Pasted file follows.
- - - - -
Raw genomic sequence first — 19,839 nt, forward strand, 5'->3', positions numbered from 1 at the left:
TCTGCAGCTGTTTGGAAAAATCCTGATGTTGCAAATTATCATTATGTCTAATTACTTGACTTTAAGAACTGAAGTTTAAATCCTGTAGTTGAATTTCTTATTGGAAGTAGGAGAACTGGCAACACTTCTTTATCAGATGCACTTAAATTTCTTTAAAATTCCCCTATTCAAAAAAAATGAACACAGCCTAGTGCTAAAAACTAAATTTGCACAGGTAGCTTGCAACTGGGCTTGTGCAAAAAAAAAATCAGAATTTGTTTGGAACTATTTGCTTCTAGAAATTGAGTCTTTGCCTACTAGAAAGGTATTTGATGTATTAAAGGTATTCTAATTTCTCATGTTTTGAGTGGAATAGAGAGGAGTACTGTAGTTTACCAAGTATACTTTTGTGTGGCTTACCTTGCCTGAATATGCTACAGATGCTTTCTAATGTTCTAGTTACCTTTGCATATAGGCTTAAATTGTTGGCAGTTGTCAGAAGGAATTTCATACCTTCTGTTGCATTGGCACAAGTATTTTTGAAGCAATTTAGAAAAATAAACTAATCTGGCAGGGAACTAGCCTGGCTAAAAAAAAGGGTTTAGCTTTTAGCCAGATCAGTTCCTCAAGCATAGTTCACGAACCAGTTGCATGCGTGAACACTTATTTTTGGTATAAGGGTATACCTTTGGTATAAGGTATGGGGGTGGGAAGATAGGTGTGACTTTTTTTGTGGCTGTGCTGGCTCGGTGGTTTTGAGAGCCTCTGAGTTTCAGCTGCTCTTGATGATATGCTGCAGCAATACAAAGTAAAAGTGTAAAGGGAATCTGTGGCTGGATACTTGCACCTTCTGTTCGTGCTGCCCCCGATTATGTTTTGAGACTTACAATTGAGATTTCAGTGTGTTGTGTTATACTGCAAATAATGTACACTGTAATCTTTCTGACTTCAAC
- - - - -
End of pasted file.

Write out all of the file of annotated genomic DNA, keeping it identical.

Raw genomic sequence first — 19,839 nt, forward strand, 5'->3', positions numbered from 1 at the left:
TCTGCAGCTGTTTGGAAAAATCCTGATGTTGCAAATTATCATTATGTCTAATTACTTGACTTTAAGAACTGAAGTTTAAATCCTGTAGTTGAATTTCTTATTGGAAGTAGGAGAACTGGCAACACTTCTTTATCAGATGCACTTAAATTTCTTTAAAATTCCCCTATTCAAAAAAAATGAACACAGCCTAGTGCTAAAAACTAAATTTGCACAGGTAGCTTGCAACTGGGCTTGTGCAAAAAAAAAATCAGAATTTGTTTGGAACTATTTGCTTCTAGAAATTGAGTCTTTGCCTACTAGAAAGGTATTTGATGTATTAAAGGTATTCTAATTTCTCATGTTTTGAGTGGAATAGAGAGGAGTACTGTAGTTTACCAAGTATACTTTTGTGTGGCTTACCTTGCCTGAATATGCTACAGATGCTTTCTAATGTTCTAGTTACCTTTGCATATAGGCTTAAATTGTTGGCAGTTGTCAGAAGGAATTTCATACCTTCTGTTGCATTGGCACAAGTATTTTTGAAGCAATTTAGAAAAATAAACTAATCTGGCAGGGAACTAGCCTGGCTAAAAAAAAGGGTTTAGCTTTTAGCCAGATCAGTTCCTCAAGCATAGTTCACGAACCAGTTGCATGCGTGAACACTTATTTTTGGTATAAGGGTATACCTTTGGTATAAGGTATGGGGGTGGGAAGATAGGTGTGACTTTTTTTGTGGCTGTGCTGGCTCGGTGGTTTTGAGAGCCTCTGAGTTTCAGCTGCTCTTGATGATATGCTGCAGCAATACAAAGTAAAAGTGTAAAGGGAATCTGTGGCTGGATACTTGCACCTTCTGTTCGTGCTGCCCCCGATTATGTTTTGAGACTTACAATTGAGATTTCAGTGTGTTGTGTTATACTGCAAATAATGTACACTGTAATCTTTCTGACTTCAAC